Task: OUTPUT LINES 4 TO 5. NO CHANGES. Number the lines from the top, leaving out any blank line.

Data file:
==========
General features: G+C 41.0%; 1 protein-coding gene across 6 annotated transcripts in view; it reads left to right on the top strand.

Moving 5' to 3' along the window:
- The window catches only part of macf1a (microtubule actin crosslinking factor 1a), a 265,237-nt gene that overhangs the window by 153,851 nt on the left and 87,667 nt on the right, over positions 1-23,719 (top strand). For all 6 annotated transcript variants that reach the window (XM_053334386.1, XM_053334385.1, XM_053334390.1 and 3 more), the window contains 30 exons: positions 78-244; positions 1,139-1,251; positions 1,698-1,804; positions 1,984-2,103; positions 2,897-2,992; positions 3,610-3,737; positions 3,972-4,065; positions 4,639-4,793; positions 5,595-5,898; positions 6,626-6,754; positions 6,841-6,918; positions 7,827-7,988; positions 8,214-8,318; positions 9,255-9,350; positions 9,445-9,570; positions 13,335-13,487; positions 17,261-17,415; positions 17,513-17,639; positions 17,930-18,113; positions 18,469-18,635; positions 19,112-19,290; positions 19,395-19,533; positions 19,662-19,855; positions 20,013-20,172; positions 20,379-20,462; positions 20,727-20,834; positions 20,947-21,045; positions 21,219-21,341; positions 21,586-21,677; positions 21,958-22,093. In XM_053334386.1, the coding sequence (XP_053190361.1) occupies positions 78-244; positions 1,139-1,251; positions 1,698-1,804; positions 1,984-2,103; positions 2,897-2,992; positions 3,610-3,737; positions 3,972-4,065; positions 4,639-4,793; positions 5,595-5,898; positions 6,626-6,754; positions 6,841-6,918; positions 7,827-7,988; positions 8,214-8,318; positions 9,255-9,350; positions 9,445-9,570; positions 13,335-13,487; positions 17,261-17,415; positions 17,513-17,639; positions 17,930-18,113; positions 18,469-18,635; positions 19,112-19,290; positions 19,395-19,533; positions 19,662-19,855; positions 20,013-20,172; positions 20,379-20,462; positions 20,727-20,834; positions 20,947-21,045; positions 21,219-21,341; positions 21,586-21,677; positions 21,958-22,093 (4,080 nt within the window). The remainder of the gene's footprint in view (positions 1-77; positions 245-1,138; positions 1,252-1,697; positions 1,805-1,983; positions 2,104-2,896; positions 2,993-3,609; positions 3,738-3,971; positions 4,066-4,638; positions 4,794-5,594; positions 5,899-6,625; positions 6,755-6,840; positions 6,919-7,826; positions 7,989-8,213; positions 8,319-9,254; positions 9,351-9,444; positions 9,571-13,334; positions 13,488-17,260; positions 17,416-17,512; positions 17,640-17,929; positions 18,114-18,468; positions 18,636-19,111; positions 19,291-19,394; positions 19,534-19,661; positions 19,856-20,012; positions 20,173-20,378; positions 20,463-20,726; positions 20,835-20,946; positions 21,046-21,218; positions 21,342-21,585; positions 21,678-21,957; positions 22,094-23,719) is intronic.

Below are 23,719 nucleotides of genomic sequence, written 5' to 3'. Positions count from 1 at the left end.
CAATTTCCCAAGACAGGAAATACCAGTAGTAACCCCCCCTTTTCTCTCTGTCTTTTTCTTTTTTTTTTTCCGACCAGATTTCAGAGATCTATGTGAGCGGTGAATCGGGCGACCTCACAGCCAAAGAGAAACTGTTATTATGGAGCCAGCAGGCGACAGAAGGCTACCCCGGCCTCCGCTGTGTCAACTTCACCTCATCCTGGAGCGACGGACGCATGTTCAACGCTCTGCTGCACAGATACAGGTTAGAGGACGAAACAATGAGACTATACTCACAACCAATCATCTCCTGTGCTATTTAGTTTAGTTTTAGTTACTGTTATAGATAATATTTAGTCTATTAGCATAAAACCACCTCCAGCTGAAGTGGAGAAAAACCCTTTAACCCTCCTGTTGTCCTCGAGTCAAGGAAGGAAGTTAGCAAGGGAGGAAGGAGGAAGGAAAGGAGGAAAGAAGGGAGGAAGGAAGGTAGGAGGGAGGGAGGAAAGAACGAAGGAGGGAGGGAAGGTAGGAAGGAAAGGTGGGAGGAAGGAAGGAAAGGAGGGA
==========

Below are 23,719 nucleotides of genomic sequence, written 5' to 3'. Positions count from 1 at the left end.
CAATTTCCCAAGACAGGAAATACCAGTAGTAACCCCCCCTTTTCTCTCTGTCTTTTTCTTTTTTTTTTTCCGACCAGATTTCAGAGATCTATGTGAGCGGTGAATCGGGCGACCTCACAGCCAAAGAGAAACTGTTATTATGGAGCCAGCAGGCGACAGAAGGCTACCCCGGCCTCCGCTGTGTCAACTTCACCTCATCCTGGAGCGACGGACGCATGTTCAACGCTCTGCTGCACAGATACAGGTTAGAGGACGAAACAATGAGACTATACTCACAACCAATCATCTCCTGTGCTATTTAGTTTAGTTTTAGTTACTGTTATAGATAATATTTAGTCTATTAGCATAAAACCACCTCCAGCTGAAGTGGAGAAAAACCCTTTAACCCTCCTGTTGTCCTCGAGTCAAGGAAGGAAGTTAGCAAGGGAGGAAGGAGGAAGGAAAGGAGGAAAGAAGGGAGGAAGGAAGGTAGGAGGGAGGGAGGAAAGAACGAAGGAGGGAGGGAAGGTAGGAAGGAAAGGTGGGAGGAAGGAAGGAAAGGAGGGA